As mentioned above Roon relies on a network setup that is a little bit more sophisticated than it might be obvious at first sight. The required Roon core, your audio endpoints as well as the control and storage devices in your network come with further restrictions and recommendations:

  • Your Roon Core should always have a wired connection.
  • Always ensure that both your Core and storage location are using a wired connection. Avoid WiFi between your Core and media storage at all costs.
  • Avoid connecting high resolution/high performance audio devices to Roon via WiFi to ensure optimal performance.

While these prerequisites make perfect sense from a performance standpoint, they cannot always be met easily in real life. My flat does not have ethernet connections in every room. Additionally my devices are spread across all rooms differently: endpoints are in every room. The Roon core is located in the office while the NAS can be found in the living room. iOS devices are flying around everywhere. The router is somewhere in the middle.

What I’m trying to explain here is, that it’s impossible for me to realize wired connections in between all the crucial parts of the Roon setup. Unfortunately this leeds to performance cutbacks in certain scenarios. Therefore I’m regularly experiencing drawbacks in the overall user experience. This is especially bothersome whenever you would expect a single interaction to happen more or less instantly like skipping a track.

Sure these limitations are home-brewed and caused by my individual network setup. Irrespective of that I’m under the impression that I’m not the only one. Looking through the Roon community several threats can be found all covering the topic of poor performance. Especially slow to poor to unbearable performance in conjunction with TIDAL seems to be an recurring pain-point.

4. Missing Export Functionality

Roon never forgets is one of the five things I really like about it. The “History” functionality is actually a rather small feature of the overall functional range Roon has to offer but I still like it a lot. What really bothers me about it is the fact that you cannot export the history data (anymore) to Excel or any other external application. I would love to dig deeper into my listening data to further analyze my habits and developments over time. Sadly this path is blocked by the fact that you cannot export your own data.

This is particularly irritating as it seems that this feature was available in earlier versions of the software. Obviously it was somehow lost in the further development process and was not re-integrated anymore later on 🙁

Of course I do know that I could use the audioscrobbler in conjunction with Roon. It just doesn’t make sense to me to create another account with one more service to collect my own data externally that is already there. I just do not want to do this. Please bring back the export functionality.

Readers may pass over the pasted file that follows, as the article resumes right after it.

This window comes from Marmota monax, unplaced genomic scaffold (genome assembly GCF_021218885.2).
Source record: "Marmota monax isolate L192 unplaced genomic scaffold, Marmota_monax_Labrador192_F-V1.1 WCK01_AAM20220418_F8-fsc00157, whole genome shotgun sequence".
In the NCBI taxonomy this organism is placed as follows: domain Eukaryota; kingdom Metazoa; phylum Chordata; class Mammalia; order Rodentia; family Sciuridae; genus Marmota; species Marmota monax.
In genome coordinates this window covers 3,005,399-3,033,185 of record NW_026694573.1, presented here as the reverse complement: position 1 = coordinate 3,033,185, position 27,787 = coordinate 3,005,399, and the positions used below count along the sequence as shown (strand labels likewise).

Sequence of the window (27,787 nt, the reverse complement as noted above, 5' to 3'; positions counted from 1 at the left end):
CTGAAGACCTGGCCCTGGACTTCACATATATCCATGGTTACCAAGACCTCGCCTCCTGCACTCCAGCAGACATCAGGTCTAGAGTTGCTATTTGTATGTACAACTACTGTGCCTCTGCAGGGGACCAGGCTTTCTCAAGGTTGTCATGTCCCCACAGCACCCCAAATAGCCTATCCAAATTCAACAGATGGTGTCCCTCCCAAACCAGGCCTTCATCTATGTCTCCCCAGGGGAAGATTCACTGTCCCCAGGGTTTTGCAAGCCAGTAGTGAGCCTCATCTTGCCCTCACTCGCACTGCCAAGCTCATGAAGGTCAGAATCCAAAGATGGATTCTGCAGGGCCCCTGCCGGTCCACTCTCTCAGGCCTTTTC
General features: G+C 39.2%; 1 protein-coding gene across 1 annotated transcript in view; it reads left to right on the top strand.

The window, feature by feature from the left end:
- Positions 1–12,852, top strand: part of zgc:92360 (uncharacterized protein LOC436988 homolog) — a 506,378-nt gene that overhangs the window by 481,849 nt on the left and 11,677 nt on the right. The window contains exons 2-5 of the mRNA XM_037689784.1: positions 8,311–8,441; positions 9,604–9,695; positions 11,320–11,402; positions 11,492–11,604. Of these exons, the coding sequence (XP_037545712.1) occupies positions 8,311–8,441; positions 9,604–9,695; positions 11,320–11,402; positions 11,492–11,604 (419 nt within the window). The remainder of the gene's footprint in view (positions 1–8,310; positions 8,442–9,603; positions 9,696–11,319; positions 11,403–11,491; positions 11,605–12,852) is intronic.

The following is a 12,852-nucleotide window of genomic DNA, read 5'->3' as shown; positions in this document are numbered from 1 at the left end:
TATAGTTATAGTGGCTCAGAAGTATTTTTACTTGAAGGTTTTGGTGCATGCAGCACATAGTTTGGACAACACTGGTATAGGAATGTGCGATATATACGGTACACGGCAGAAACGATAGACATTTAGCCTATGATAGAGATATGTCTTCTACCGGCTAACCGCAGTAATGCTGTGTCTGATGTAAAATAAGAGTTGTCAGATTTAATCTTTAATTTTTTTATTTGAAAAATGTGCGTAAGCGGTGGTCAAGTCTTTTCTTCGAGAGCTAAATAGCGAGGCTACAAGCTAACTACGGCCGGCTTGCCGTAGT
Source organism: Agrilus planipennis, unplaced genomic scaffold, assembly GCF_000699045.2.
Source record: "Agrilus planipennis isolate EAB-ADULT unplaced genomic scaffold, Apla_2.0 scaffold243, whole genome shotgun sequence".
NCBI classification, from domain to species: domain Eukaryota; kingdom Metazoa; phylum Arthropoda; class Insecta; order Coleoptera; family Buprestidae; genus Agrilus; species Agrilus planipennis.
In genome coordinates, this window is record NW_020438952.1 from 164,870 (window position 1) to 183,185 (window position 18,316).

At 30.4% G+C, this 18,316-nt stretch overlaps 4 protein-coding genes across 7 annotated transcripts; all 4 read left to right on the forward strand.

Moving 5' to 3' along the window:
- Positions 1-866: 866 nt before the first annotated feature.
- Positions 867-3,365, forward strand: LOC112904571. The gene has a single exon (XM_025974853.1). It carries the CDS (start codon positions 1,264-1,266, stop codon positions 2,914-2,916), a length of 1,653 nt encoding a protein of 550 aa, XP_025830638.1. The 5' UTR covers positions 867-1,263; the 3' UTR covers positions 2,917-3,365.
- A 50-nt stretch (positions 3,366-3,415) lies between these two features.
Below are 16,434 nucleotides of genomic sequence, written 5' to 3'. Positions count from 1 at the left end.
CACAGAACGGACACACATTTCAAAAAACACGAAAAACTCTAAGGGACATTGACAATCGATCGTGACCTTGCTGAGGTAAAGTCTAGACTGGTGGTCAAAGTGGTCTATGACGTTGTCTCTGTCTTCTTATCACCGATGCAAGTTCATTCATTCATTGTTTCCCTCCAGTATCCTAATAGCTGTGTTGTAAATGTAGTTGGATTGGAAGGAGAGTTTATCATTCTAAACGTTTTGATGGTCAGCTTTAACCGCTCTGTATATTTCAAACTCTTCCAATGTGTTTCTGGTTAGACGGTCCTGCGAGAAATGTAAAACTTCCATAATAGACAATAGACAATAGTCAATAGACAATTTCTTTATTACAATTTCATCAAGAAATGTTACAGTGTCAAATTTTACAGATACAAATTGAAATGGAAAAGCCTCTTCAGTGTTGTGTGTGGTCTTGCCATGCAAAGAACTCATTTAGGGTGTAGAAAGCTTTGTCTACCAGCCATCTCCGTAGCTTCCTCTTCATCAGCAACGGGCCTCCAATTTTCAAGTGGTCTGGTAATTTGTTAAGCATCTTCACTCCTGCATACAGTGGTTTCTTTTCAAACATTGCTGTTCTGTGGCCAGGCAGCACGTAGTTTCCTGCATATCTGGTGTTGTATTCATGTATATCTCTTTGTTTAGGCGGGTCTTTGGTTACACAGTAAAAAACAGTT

5. Multi-room playback

In essence Roon is capable of multi-room playback. Certain limitations do apply to this statement. You cannot group all of your available endpoints in all imaginable ways. Depending on the underlying transport technology not all of them will be compatible with each other.

Sonos is per se fully supported by Roon. Therefore grouping of Sonos devices in your Roon network is possible. RAAT based endpoints can also be combined without restrictions. But it is not possible to build groups of Sonos devices together with other RAAT based endpoints. In fact you need to stay with a single device type to create a zone: RAAT works with RAAT. Airplay goes together with Airplay. Squeezebox likes Squeezebox and so on.

Fair enough. No major constraint in overall user experience here. But there is one huge killjoy I experience reguarly in zone playback and it’s massive. For me it is impossible to achieve synchronous playback within any given zone. Playback of different songs on various different endpoints is easily done. Playback of the same song within a zone-grouped selection of endpoints seems to be impossible. At least if you want to listen to it synchronously. I’m not talking about minuscule differences that can hardly be heard. There are major differences in timing and it’s happening quickly after playback has started.

Considering my Roon core to be relatively powerfull (Intel i7 3770k, 16GB, ssd) I would exclude that as a potential bottleneck. As mentioned in section 3 my network setup is far away from being perfectly optimized but still I would expect more. Before I started to use Roon, my (wifi based) Sonos setup was the standalone solution for multi-room playback. It consistently delivered perfect synchronicity across all rooms and devices. I do know that Sonos is limited to 48kHz/16 bit or 1,536 kpbs but this playback performance is exactly what I expect to be delivered by a soft-/hardware setup like Roon.